This week, the U.S. House plans to vote on a $1.9 billion Covid relief bill that includes a key provision for American workers: The first increase in the federal minimum wage since 2009, which would reach $15 an hour by 2025. The proposal has already encountered rough waters in the Senate, where Republicans stand opposed and even some Democrats, such as West Virginia Sen. Joe Manchin, think it goes too far, arguing instead for an increase to just $11. The wage increase would provide an enormous boost to minimum-wage workers, but this particular proposal actually goes further, giving a raise to millions of American workers who currently work for less than minimum wage.
Advocacy groups such as One Fair Wage are fighting to highlight this element of the minimum wage conversation, arguing that all workers should have access to the same base wage, regardless of their field of employment, disability, age or carceral status. A unified federal minimum wage that applies to everyone will fight poverty, tackle racialized wage disparities, and lift up local economies, they argue. Under this proposal, one in five American workers would get a raise, though a heavily criticized Congressional Budget Office estimate suggested 1.4 million could lose their jobs. Researcher Arindrajit Dube, writing for the Washington Post, notes the large body of evidence on minimum wage and job loss did not support this extreme conclusion. Low-wage jobs may be eliminated, but they will be replaced by opportunities for higher earnings.
Three separate subminimum wages are addressed in the bill: The tipped or “wait” wage, which remains frozen at $2.13 an hour; the practice of paying subminimum wage to disabled workers with a waiver from the Department of Labor known as a 14©; and paying youth under the age of 20 less than full minimum wage for a 90-day calendar period at the start of their employment. The bill does not address pay for incarcerated workers, who earn less than a dollar an hour in many states.
More than 1.3 million workers are subject to the tipped minimum wage, which allows employers to pay below minimum wage under the assumption that tips will bring up the total hourly pay, and make up the difference with a “tip credit.” The proposal attracted considerable attention in 2018 during a vicious battle in Washington, D.C., over Initiative 77, a ballot measure that repealed the tip credit only to later be reversed by the D.C. Council. Organizations such as the National Restaurant Association and Restaurant Workers of America, which launched an impressive astroturf campaign in the Initiative 77 fight, have been vocal opponents of a tipped wage repeal. Proponents of the tipped minimum wage argue that a repeal would be damaging to the restaurant industry, resulting in job losses, increased prices, or even closures. But analysis by the Economic Policy Institute does not support these claims and One Fair Wage notes that in states lacking a tipped minimum wage, the restaurant industry is actually experiencing growth.
The subminimum wage for disabled workers applies to employment settings known as sheltered workshops — something some parent advocates support—and it’s based on the argument that disabled people are less productive, so can be paid differentially. Sheltered workshops are also supported by Congressional Republicans like Rep. Madison Cawthorn (R‑N.C.) and Sen. Mitt Romney (R‑Utah), who cited them as in need of “protection” in the rollout of his own minimum wage proposal, which pointedly preserved 14© certificates and as well as the tipped wage, while raising the minimum to just $10 an hour by 2025. Sheltered workshops employed an estimated 400,000 disabled people in 2012, a number that is beginning to drop as a growing number of states, including Vermont and Maryland, eliminate them altogether. They pay disabled people pennies on the dollar for performing segregated work in employment environments that typically involve highly repetitive, simplistic tasks.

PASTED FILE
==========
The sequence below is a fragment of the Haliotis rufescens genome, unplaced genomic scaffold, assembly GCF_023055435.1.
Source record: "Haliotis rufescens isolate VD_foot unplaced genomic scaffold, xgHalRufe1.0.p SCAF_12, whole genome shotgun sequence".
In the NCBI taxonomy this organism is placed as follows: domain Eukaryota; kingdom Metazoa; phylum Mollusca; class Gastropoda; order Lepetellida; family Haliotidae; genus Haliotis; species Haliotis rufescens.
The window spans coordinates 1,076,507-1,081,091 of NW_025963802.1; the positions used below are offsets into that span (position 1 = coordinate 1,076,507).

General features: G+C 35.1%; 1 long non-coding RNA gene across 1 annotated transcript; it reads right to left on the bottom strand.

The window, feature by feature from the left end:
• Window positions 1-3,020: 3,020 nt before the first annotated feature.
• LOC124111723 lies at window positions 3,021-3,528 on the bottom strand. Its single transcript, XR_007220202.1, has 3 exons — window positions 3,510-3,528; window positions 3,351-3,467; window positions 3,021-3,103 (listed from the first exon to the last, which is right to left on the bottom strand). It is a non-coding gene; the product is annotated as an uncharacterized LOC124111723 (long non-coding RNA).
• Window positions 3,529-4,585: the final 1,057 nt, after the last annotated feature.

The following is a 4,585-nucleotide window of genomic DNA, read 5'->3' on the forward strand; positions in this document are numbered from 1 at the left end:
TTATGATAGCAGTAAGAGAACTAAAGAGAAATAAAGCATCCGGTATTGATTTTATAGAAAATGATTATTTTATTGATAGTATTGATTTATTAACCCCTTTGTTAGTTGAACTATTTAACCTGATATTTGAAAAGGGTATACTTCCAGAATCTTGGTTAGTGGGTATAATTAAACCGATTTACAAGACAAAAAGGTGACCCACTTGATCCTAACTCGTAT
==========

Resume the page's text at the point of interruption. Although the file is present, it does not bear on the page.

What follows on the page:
Atrocious labor violations take place in sheltered workshops; one of the most shocking cases was settled in 2013, when 32 disabled workers at an Iowa turkey processing plant received a $240 million judgment. The men had earned $65 each month while being housed in filthy conditions without access to medical care. The disability community argues that competitive, integrated employment is a right for disabled workers, and that transitioning to better employment preparation, supported employment and incentives to hire disabled workers will help people achieve self-sufficiency at a fair wage.
The youth minimum wage represents an outdated carveout in minimum wage law, conjuring up the image of teens with summer jobs rather than working adults. A full 4.7 million workers are between the ages of 16 and 19, including young adults supporting themselves and their families. The practice of allowing employers to underpay them devalues their work, and is an easy fair pay loophole to close.
A robust economic recovery bill must include protections for workers that apply not just in crisis, but into the future. Any minimum wage increase must include wage parity for all, and the abolition of subminimum wages. It’s critical for Democrats to retain these elements of the minimum wage increase as the Covid relief bill makes its way through Congress and the Senate’s arcane reconciliation process. Diluting the call for $15 for all wouldn’t just be a slap in the face to workers, it would also simply kick the issue further down the road. This moment represents a unique opportunity for lawmakers to make lasting change in the lives of some of America’s most valuable, and underpaid, workers.
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